Speech in the ACT Legislative Assembly
12 November 2009
Mr Speaker, recently I was very pleased to attend a ‘Democracy Dinner’ to discuss the on-going campaign for democracy in Vietnam. My Liberal colleague, Steve Doszpot also attended the event.
The dinner was hosted by the Viet Tan (Vietnam Reform Party) international Chairman, Mr Diem Do, and attended by other representatives of Viet Tan in Australia.
Viet Tan is a pro-democracy party with members both inside Vietnam and around the world. The party aims to establish democracy and bring about political change through peaceful means. Viet Tan believes that a free society is the best means to harness the vast potential of the country and its people. Also, a democratic Vietnam will contribute greatly to the prosperity and stability within the Asia-Pacific region.
Viet Tan operates in a very professional manner and is using the latest in new media and other campaign technology to get their message out. New media has opened up new opportunities for the campaigning work of Viet Tan as it has enabled them to spread their message to many in Vietnam and around the world that they previously have not been able to reach. However, the Vietnamese Government has severely restricted the ability of some in Vietnam to post their views on the web.
The night was a reminder to me of how lucky we are in Australia, through all the hard work of previous generations and generations to come, that we do enjoy the great freedoms, in particular freedom of speech, that those in Vietnam and other countries do not enjoy, and in fact, are persecuted for.
Viet Tan’s grass-roots movement is important, because for freedom in Vietnam to be sustainable, the movement must come from within. It must be a movement from the bottom-up, and this is what Viet Tan aims to do.
In order to transform Vietnam from a dictatorship to a democratic society, a pluralistic society must first be established with all existing constraints against human rights completely removed. To accomplish this, Viet Tan has developed an action plan that details their ideas. The plan is as follows:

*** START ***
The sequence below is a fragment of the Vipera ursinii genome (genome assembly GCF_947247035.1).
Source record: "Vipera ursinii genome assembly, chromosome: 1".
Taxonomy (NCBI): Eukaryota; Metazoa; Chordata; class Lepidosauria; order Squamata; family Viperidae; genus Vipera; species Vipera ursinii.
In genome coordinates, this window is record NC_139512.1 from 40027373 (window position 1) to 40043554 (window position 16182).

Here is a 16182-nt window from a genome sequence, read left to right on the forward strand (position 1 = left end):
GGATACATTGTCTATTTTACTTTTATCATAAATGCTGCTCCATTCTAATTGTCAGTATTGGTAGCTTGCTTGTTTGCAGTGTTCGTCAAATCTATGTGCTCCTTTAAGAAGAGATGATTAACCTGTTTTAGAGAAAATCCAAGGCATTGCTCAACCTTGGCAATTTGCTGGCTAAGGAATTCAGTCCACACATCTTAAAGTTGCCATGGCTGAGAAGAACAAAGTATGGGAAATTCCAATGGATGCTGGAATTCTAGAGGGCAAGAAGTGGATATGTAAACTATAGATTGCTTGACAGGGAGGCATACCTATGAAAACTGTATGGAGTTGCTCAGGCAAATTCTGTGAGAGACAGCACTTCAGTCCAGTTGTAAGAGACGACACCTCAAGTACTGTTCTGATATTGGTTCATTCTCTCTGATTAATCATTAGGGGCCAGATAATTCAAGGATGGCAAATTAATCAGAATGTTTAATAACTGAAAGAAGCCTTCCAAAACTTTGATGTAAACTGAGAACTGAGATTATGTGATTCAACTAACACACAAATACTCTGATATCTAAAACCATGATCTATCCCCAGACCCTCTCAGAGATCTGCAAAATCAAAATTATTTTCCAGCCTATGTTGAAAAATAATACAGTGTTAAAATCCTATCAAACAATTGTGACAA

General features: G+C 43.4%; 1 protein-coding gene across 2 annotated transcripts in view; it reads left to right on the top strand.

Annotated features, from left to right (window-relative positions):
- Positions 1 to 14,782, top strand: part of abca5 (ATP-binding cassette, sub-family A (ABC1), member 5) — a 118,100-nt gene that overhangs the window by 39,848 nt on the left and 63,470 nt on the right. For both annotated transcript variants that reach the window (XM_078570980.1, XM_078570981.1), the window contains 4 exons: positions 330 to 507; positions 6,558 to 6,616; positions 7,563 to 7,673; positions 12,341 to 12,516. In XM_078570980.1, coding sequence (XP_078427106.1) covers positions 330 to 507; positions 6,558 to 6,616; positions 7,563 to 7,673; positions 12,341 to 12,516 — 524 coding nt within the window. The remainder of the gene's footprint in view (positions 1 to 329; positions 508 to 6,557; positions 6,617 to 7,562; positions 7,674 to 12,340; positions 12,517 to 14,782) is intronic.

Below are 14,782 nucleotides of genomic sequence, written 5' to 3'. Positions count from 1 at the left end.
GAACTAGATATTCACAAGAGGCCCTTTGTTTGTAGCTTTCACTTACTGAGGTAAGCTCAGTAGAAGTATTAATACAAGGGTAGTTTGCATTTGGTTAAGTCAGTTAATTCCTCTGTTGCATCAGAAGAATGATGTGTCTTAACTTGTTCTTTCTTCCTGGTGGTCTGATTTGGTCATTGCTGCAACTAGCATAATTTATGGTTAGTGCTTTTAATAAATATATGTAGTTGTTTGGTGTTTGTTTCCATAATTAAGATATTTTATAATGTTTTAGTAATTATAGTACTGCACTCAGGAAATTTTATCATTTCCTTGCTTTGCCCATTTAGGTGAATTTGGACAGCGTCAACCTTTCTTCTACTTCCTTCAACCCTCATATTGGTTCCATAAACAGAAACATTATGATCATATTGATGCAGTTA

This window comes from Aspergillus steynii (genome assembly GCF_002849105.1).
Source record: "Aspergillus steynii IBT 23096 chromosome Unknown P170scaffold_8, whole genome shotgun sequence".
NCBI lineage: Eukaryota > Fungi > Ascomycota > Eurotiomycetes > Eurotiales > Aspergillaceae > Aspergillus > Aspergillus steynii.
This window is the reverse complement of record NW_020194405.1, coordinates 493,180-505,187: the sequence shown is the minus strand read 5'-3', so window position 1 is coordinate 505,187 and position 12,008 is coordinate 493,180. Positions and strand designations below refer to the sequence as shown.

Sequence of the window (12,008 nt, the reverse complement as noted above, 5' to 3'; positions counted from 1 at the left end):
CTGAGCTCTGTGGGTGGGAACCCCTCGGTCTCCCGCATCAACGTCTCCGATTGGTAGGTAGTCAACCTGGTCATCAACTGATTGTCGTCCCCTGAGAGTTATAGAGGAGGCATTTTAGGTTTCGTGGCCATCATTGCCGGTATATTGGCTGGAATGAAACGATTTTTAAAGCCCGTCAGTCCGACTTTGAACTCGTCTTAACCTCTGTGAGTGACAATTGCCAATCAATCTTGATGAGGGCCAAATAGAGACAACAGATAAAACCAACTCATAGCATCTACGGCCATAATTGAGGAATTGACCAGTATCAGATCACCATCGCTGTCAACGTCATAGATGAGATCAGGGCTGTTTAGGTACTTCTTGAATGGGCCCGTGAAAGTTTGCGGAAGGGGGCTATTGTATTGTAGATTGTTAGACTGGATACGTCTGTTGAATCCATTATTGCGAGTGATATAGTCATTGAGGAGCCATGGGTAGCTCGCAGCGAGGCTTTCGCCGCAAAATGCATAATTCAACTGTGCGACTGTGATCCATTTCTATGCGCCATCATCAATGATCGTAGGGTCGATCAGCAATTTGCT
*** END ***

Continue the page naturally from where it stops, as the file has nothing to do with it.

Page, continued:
Program 1: Improving Social Welfare & Restoring Civil Rights
Program 2: Promoting Pluralism
Program 3: Building Collective Strength
Program 4: Expanding the Knowledge Base
Program 5: Investing in the Future Generation
Program 6: Lobbying International Support
Program 7: Strengthening the Overseas Vietnamese Community
Program 8: Building the Foundation to Reform Vietnam
Program 9: Protecting National Interests and Territorial Integrity
Program 10: Restoring Truth to Recent History
Further information about this path to democracy is available at www.viettan.org.
A Canberra journalist, Graham Cooke, recently published a fascinating article about the Viet Tan democracy movement and the struggle for peace that so many people have endured and are committed to. In the article, Cook writes:
Diem [Do] says members inside Vietnam are routinely persecuted. “Article Four of the Vietnamese Constitution states that there should be only one lawful political party and that is the Communist Party, so our members keep their identities a secret. If they are discovered they usually find themselves under 24-hour surveillance, they are harassed and even jailed,” he said.
Viet Tan aims for a peaceful transition to democracy. “We would not have anything to do with a violent uprising. There has been enough violence in the past,” he said.
Cooke goes on to say:
He [Diem] sees change coming through four kinds of pressure. “The first is popular pressure and that can express itself in many ways in calls for social changes, protests against corruption or calls for land rights. The second type of activity is the creation of a united opposition front where political parties band together in a call for a multi-party system and eventually free elections.
“Then there is international pressure – we travel the world, seeking support; that is why I am in Canberra at the moment. Finally we look to eventually see pressure coming from within the party leadership itself. Only when we can have all four working in coordination will we have enough power to crack the system.”
As I mentioned earlier, the dinner was hosted by international Chairman, Mr Diem Do. He was born in Saigon in 1963 and was a champion of freedom whilst at college, joining Viet Tan in 1982. He has an accomplished career in the industries of banking, manufacturing, and health care. Mr Diem Do was awarded an MBA from the University of Houston. In his role he has conversations with political leaders around the world, including a US Congressional Committee, and more recently at the Australian Parliament.
I would also like to recognise fantastic contribution of Lieu Do and Dr Phong Nguyen to the Viet Tan movement. These leaders are very successful in their professions and are therefore making a great personal sacrifice to donate so much time to Viet Tan.
On the night I was very privileged, along with Mr George Lemon, to be awarded honorary membership of Viet Tan. Viet Tan has no better friend in Canberra than George Lemon – a person who is a tireless campaigner for freedom in Vietnam and many other worthy causes.
I look forward to continuing to support Viet Tan in their promotion of democracy and freedom in Vietnam.